Setting Up A WordPress Blog

If the idea of having and writing in a blog’s appealed to you, yet you’re under the impression that you have to know lots about programming, coding or web design in order to set one up — let me disabuse you of that notion! Today’s blogs are designed for the average person with little to no knowledge of HTML, CSS or web design (although there are options to got a lot more advanced if you do know your stuff).

As I’ve told some friends, “If you can type in a text box and hit the word ‘publish’, then you can start and run a blog.”

This thread is going to be to help new bloggers set up a WordPress blog, leading you through some of the more common questions and issues. The good news is that you can easily start a blog and get your first post up on the web in about ten minutes, and tweak your blog to look decent in about an hour. Seriously!

There are two main ways to set up a WordPress blog. The first is to install the free open source software on a host server of your choice (although you have to make sure they support WordPress). This is a little more complicated, but WordPress.org does a terrific job walking you through the steps of installation. Once you install the software, you can log in and handle the design and posting from inside the program itself.

[Important Note: no matter what you choose, bookmark WordPress.org for its handy guides and advice forums.]

The other way is simpler: to sign up for a free WordPress.com account and let them host your blog — no installation necessary. The only difference is that WordPress.com’s basic (free) hosting doesn’t allow for you to tweak your CSS (custom style sheets) or add new themes unless you pay to upgrade. Still, I used WordPress.com for a long time — still do for other blogs — and I highly recommend their site for new bloggers.

Starting a Blog with WordPress.com

1. Go to WordPress.com and sign up for a free account. During the sign up, you’ll be asked to create a name for your blog and a URL (XXXX.wordpress.com, where the XXXX is the name you pick — stunty.wordpress.com or gobbo.wordpress.com, for example). Don’t worry, you can change the blog name and URL later if you don’t like them, and you can even set up multiple blogs with the same account if you like.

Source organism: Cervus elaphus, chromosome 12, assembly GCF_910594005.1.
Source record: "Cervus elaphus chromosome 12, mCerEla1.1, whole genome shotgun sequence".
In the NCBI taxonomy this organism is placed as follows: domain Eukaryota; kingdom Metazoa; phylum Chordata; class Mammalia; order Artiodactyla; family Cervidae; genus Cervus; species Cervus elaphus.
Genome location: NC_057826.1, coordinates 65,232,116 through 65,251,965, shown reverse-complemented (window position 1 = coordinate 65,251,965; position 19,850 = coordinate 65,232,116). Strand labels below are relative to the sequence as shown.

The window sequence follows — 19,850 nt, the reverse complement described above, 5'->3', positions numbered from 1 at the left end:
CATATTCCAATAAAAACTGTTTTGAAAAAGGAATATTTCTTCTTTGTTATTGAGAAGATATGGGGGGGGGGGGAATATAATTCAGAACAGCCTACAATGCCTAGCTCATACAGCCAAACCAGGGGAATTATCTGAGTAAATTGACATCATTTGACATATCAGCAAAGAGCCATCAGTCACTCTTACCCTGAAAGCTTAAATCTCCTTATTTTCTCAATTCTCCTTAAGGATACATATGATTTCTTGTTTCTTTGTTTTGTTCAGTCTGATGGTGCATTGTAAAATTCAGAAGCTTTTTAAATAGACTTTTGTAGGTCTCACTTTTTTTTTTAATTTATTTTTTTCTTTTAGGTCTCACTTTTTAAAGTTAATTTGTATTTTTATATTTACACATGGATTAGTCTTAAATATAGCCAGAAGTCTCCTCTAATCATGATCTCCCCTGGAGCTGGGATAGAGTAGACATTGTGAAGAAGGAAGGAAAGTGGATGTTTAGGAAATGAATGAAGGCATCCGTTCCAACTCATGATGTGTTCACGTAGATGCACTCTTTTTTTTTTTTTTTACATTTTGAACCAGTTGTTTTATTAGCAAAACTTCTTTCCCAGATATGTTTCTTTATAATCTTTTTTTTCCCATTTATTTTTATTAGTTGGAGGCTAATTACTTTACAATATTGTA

2. Log in using your new user name and password. Click on your blog name (if you have multiple blogs on that account) to go to the correct blog.

3. This screen is your Dashboard — the central hub of all your blogging. Here you can make new posts, change the look and settings of your blog, and read any comments or stats concerning your blog.

4. You’ll want to set up the look of your blog first. On the left-hand menu, go to Appearance and select “Themes”. Here you can pick the overall look for your blog. (Hint: if you sort themes by “custom header”, you can go in later on and insert a custom header graphic for your blog, which is a nice touch for any Warhammer blog.)

5. Under Appearance > Widgets, you can assign “widgets” (drag-and-drop applets that show up on your blog’s sidebar) as you like. I recommend Archives, Links (your “blogroll”, or links to other sites), RSS (which stands for “really simple syndication”, a tool that lets people subscribe to your blog’s posts) and Search.

6. Under Appearance > Extras, I recommend you check the box that says “Hide related links”. Otherwise, every post you make will have a number of links at the bottom to other blogs’ postings, some of which might not be the sort of content you’d like to be advertising for your readers. It’s your choice tho.

7. The next section down on the left-hand menu is “Users”. In this submenu, you can assign multiple authors (if you want to invite friends to help you write your blog), create a profile for others to read, and invite others to try out WordPress.

8. Look down two menus to the “Settings” menu on the left-hand side. Here’s where you’ll make the last of your initial changes to your blog. Under “General”, make sure you have your blog title and tagline the way you like, along with tweaking any of those settings if you choose.

9. You can check out the other settings as well, but I highly recommend you take a look at the “Discussion Settings”, which has to do with commenting. How you handle commenting is different for different bloggers, but most fall into one of two categories. Some people let anyone post comments without prior approval, and some require direct approval on your behalf to be posted. From experience, I like to approve comments before they show up, but again, it’s up to you.

That’s really all you need to know to set up a blog — you can continue to tweak your look and settings later on, but at this point, you’re ready to get posting!

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WAAAGH! A Warhammer Online Blog